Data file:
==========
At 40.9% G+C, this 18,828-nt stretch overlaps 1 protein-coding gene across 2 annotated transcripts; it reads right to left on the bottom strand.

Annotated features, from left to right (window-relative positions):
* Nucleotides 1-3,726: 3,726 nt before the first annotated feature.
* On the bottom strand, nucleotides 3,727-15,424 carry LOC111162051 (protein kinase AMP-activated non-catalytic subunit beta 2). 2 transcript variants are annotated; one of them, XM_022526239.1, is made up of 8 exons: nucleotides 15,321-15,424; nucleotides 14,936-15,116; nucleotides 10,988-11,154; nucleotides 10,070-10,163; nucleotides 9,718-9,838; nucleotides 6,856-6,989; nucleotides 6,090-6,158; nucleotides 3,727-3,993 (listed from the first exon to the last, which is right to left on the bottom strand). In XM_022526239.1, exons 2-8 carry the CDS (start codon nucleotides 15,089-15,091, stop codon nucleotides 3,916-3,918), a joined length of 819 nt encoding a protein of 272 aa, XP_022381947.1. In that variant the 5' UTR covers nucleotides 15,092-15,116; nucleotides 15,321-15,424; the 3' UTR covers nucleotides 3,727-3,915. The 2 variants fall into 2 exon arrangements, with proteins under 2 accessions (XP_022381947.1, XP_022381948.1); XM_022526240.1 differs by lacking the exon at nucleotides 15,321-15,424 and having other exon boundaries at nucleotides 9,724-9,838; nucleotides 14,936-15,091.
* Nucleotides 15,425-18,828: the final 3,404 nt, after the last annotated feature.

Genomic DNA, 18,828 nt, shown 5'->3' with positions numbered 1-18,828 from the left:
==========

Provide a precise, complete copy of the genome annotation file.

At 40.9% G+C, this 18,828-nt stretch overlaps 1 protein-coding gene across 2 annotated transcripts; it reads right to left on the bottom strand.

Annotated features, from left to right (window-relative positions):
* Nucleotides 1-3,726: 3,726 nt before the first annotated feature.
* On the bottom strand, nucleotides 3,727-15,424 carry LOC111162051 (protein kinase AMP-activated non-catalytic subunit beta 2). 2 transcript variants are annotated; one of them, XM_022526239.1, is made up of 8 exons: nucleotides 15,321-15,424; nucleotides 14,936-15,116; nucleotides 10,988-11,154; nucleotides 10,070-10,163; nucleotides 9,718-9,838; nucleotides 6,856-6,989; nucleotides 6,090-6,158; nucleotides 3,727-3,993 (listed from the first exon to the last, which is right to left on the bottom strand). In XM_022526239.1, exons 2-8 carry the CDS (start codon nucleotides 15,089-15,091, stop codon nucleotides 3,916-3,918), a joined length of 819 nt encoding a protein of 272 aa, XP_022381947.1. In that variant the 5' UTR covers nucleotides 15,092-15,116; nucleotides 15,321-15,424; the 3' UTR covers nucleotides 3,727-3,915. The 2 variants fall into 2 exon arrangements, with proteins under 2 accessions (XP_022381947.1, XP_022381948.1); XM_022526240.1 differs by lacking the exon at nucleotides 15,321-15,424 and having other exon boundaries at nucleotides 9,724-9,838; nucleotides 14,936-15,091.
* Nucleotides 15,425-18,828: the final 3,404 nt, after the last annotated feature.

Genomic DNA, 18,828 nt, shown 5'->3' with positions numbered 1-18,828 from the left: